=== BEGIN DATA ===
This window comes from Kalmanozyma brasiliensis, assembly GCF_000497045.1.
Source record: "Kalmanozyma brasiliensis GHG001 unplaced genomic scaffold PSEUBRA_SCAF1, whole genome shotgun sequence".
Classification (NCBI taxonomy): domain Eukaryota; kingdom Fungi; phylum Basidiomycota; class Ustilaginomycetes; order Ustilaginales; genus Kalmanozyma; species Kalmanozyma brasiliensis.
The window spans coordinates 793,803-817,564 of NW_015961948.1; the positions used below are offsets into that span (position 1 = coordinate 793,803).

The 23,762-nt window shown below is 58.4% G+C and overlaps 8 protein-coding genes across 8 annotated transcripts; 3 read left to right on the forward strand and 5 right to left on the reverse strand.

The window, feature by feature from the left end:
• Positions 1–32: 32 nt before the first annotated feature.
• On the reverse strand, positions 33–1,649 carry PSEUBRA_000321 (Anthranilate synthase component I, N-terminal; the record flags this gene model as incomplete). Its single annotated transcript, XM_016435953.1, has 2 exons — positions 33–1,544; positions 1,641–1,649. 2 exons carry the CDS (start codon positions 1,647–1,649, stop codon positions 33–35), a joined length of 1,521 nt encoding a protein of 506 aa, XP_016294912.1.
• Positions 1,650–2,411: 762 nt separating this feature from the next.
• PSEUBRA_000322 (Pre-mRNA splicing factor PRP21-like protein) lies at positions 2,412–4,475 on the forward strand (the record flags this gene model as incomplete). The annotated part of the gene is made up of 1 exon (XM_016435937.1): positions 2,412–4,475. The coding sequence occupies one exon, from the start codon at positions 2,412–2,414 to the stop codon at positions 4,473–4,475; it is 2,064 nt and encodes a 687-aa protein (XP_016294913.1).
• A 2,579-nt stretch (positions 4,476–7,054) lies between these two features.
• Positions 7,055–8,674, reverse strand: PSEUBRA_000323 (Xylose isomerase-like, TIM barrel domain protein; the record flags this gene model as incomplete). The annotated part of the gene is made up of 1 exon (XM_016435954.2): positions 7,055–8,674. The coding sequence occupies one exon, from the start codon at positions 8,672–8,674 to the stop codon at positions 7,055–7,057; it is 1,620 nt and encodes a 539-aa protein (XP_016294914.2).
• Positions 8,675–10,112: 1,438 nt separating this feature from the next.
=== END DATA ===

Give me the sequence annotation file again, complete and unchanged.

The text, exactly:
This window comes from Kalmanozyma brasiliensis, assembly GCF_000497045.1.
Source record: "Kalmanozyma brasiliensis GHG001 unplaced genomic scaffold PSEUBRA_SCAF1, whole genome shotgun sequence".
Classification (NCBI taxonomy): domain Eukaryota; kingdom Fungi; phylum Basidiomycota; class Ustilaginomycetes; order Ustilaginales; genus Kalmanozyma; species Kalmanozyma brasiliensis.
The window spans coordinates 793,803-817,564 of NW_015961948.1; the positions used below are offsets into that span (position 1 = coordinate 793,803).

The 23,762-nt window shown below is 58.4% G+C and overlaps 8 protein-coding genes across 8 annotated transcripts; 3 read left to right on the forward strand and 5 right to left on the reverse strand.

The window, feature by feature from the left end:
• Positions 1–32: 32 nt before the first annotated feature.
• On the reverse strand, positions 33–1,649 carry PSEUBRA_000321 (Anthranilate synthase component I, N-terminal; the record flags this gene model as incomplete). Its single annotated transcript, XM_016435953.1, has 2 exons — positions 33–1,544; positions 1,641–1,649. 2 exons carry the CDS (start codon positions 1,647–1,649, stop codon positions 33–35), a joined length of 1,521 nt encoding a protein of 506 aa, XP_016294912.1.
• Positions 1,650–2,411: 762 nt separating this feature from the next.
• PSEUBRA_000322 (Pre-mRNA splicing factor PRP21-like protein) lies at positions 2,412–4,475 on the forward strand (the record flags this gene model as incomplete). The annotated part of the gene is made up of 1 exon (XM_016435937.1): positions 2,412–4,475. The coding sequence occupies one exon, from the start codon at positions 2,412–2,414 to the stop codon at positions 4,473–4,475; it is 2,064 nt and encodes a 687-aa protein (XP_016294913.1).
• A 2,579-nt stretch (positions 4,476–7,054) lies between these two features.
• Positions 7,055–8,674, reverse strand: PSEUBRA_000323 (Xylose isomerase-like, TIM barrel domain protein; the record flags this gene model as incomplete). The annotated part of the gene is made up of 1 exon (XM_016435954.2): positions 7,055–8,674. The coding sequence occupies one exon, from the start codon at positions 8,672–8,674 to the stop codon at positions 7,055–7,057; it is 1,620 nt and encodes a 539-aa protein (XP_016294914.2).
• Positions 8,675–10,112: 1,438 nt separating this feature from the next.